Both are ultimately rewarding, and for first time watchers/readers there will no doubt be a period where you recommend either/both to everyone you meet.

“Pride & Prejudice” is one of those books. You know, those ones, the ones that everyone has read at some point so there are lots of pieces of mis or half remembered plot all over the place. Personally, I read this at uni but reading it again, I fear I may have skipped over some parts as, quelle surprise, I hadn’t started my reading early enough.

I’ve seen the movie(s), caught some of the spin offs and read both Bridget Jones’ diaries, which owe a very large debt to Miss Austen. I’ve even seen Becoming Jane, with Anne Hathaway. Before last week, however, I don’t remember ever sitting down and reading an Austen from cover to cover for entertainment.

It was worth it. Pride & Prejudice is tense, exciting, emotionally involving and, above all, funny. I would like to have met Jane Austen, she sounds like one cool girl to go out with.

A quick plot rundown: Elizabeth Bennet is the second eldest of five sisters, daughter to mother and father at the bottom of the rung in society. Daughters are bad news as the estate gets left to the nearest living male relative, as girls don’t count. Their mother spends most of her time trying to marry off all of her daughters to the highest bidder, ruining an already precarious reputation. Their father keeps himself to himself most of the time, trying to avoid the tantrums of his nervy wife and younger daughters.

From oldest to youngest: Jane is the good, kind one, Elizabeth is the heroine – feisty, independent and generous, Mary is the dull middle one who only likes reading books, Kitty follows whatever Lydia says and Lydia is flighty and foolish.

Elizabeth would like to marry, but for love and not money, although money would be nice. Jane would like to marry for love, and nothing else. As the eldest, these are the girls who have more page time.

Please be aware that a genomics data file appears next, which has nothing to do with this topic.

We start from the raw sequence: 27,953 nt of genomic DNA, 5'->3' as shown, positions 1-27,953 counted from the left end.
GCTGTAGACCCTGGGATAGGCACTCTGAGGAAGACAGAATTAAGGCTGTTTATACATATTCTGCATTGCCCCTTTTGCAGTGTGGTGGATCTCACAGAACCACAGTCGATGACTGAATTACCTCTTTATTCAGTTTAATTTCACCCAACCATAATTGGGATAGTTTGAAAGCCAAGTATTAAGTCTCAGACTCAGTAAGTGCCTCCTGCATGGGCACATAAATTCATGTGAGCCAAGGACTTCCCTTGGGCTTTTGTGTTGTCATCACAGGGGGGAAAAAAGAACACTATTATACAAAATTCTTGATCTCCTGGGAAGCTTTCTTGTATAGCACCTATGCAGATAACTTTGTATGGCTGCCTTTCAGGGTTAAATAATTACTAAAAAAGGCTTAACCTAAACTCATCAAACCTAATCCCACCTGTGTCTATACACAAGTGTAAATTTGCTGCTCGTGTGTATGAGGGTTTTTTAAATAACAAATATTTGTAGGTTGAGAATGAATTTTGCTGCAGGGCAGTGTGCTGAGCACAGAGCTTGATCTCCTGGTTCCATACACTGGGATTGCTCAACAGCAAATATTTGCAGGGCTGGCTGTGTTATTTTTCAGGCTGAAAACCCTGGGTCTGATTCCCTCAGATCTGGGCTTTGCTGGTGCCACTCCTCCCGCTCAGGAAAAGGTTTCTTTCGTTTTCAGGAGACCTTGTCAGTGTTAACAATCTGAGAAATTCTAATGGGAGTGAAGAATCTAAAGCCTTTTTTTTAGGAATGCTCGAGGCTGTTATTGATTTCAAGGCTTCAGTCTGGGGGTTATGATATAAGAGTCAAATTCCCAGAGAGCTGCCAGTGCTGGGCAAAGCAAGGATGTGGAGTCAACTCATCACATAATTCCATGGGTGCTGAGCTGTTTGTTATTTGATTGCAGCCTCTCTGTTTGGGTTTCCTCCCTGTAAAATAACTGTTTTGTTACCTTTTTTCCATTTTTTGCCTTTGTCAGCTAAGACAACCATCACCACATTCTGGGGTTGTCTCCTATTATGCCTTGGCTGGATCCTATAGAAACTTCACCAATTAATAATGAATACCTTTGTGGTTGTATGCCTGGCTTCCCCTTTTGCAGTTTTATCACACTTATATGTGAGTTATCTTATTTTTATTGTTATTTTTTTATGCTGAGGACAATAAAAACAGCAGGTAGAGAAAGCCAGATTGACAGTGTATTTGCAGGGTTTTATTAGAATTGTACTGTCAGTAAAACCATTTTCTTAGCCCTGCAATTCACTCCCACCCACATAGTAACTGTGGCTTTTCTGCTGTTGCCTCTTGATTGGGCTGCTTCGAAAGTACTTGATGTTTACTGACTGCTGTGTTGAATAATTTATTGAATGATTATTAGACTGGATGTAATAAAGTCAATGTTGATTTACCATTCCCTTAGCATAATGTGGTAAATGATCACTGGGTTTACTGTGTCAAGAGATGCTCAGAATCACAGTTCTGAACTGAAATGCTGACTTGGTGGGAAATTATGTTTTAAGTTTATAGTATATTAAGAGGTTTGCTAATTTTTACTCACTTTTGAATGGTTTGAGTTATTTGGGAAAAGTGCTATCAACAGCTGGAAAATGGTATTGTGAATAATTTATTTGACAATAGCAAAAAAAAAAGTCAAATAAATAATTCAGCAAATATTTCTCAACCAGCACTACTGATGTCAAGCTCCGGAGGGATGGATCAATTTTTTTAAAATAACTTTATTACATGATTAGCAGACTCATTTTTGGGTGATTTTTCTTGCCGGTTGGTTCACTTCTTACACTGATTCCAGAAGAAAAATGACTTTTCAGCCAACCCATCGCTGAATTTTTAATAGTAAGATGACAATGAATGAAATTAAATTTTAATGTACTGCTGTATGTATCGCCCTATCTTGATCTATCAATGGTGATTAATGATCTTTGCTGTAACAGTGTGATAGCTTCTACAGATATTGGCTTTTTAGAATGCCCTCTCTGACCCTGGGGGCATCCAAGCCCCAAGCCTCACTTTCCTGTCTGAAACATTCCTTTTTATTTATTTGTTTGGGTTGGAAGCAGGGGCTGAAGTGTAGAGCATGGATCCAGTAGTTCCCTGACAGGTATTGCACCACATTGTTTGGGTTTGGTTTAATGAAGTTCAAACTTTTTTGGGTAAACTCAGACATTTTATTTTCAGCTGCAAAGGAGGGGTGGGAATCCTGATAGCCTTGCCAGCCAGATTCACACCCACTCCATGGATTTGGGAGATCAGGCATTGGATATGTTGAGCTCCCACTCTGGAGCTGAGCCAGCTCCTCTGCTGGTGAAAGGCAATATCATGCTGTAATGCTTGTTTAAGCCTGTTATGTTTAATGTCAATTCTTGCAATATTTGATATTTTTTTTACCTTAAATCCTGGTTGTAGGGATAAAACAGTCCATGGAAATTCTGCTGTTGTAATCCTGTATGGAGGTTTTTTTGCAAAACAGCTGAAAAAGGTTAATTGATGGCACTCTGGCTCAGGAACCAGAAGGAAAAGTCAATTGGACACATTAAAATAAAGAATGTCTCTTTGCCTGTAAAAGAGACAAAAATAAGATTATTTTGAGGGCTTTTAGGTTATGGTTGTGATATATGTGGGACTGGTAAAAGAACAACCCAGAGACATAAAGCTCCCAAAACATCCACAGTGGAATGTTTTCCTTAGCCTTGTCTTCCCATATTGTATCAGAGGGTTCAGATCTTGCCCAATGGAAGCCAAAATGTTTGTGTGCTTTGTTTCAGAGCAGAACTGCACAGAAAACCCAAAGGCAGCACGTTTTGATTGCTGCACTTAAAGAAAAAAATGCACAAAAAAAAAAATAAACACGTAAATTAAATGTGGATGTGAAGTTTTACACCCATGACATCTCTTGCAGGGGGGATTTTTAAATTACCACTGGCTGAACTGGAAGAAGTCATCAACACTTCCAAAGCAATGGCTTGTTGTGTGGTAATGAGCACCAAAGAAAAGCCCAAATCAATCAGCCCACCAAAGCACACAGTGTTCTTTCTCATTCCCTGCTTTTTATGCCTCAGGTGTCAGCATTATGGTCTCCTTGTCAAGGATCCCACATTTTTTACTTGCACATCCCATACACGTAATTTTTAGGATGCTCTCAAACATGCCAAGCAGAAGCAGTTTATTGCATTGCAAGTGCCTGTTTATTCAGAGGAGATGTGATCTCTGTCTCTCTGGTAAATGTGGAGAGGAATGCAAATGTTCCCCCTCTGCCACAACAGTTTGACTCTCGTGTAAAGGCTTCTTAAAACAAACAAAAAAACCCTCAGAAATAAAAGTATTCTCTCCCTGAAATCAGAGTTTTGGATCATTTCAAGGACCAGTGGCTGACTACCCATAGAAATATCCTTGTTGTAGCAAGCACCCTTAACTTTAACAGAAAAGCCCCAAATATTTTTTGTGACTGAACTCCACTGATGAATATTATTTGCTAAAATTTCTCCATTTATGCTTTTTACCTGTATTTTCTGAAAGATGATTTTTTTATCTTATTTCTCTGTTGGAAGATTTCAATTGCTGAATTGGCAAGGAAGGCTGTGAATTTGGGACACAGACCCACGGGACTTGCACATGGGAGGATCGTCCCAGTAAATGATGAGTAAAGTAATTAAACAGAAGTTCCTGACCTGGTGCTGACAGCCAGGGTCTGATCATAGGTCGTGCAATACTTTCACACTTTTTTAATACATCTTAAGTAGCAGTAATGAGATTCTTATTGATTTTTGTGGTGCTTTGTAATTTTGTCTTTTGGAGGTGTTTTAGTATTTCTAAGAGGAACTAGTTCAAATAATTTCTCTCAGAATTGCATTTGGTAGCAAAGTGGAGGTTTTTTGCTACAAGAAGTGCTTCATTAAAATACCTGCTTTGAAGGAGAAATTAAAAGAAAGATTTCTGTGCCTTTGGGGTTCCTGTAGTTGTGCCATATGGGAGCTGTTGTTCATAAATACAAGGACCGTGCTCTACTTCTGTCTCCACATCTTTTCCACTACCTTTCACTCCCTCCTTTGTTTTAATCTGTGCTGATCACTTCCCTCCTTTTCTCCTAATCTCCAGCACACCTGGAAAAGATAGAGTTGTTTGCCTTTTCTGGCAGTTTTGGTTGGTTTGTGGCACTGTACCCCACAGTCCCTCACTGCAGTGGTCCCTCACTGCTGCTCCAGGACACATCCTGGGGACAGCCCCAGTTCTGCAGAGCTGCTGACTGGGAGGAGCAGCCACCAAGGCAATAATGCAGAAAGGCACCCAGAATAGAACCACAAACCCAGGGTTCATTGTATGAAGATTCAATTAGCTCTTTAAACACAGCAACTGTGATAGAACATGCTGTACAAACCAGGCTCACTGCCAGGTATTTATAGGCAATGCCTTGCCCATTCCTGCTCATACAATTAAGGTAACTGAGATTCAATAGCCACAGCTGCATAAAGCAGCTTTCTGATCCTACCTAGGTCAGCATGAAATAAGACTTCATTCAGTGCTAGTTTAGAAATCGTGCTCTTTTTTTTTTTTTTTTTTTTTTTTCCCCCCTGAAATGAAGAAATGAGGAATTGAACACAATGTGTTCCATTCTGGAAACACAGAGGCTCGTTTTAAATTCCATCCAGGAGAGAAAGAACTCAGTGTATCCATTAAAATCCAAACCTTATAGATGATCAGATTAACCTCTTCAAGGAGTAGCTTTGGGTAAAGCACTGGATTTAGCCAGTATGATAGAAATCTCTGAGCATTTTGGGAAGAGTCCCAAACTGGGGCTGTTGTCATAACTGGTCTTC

Like The Wire, there is a cast of thousands and everyone’s called ten or fifteen different names. Confusingly, Jane is also always called Miss Bennet even though there are four other Miss Bennets. Whenever someone marries they are referred to as their married name without transition, so if you’re not paying attention you need to go back and re-read. That’s another thing in common with The Wire – there can be no skimping on attention, as you won’t have a clue what’s going on if you do.

I was afraid that the love between Darcy and Elizabeth would turn out to be like the ‘love’ story in Wuthering Heights – two people who tortured each other to death ain’t a love story to me – but it wasn’t like that. There were beautiful explanations for everything, from Darcy’s aloof manner to Bingley’s sudden withdrawal from Netherfield. If you’ve read it, that’ll make sense. If not, it probably won’t but I don’t want to explain the whole plot – go and read it for yourself!

It took me a long time to read three hundred pages, a lot longer than it would have normally. Normally I can read about a hundred pages in an hour, depending on interruptions and subject matter. Instead it took me the best part of a week, including all of Sunday, a little bit of the following Monday and Tuesday morning. I think this was because the language was so different to what I was used to, and the type was tiny. It’s also quite dense – the paragraphs are quite long. As I’ve said already, though, about a hundred pages in you settle in and realise that you’re going to have to read everything, and maybe aloud, to understand what’s going on.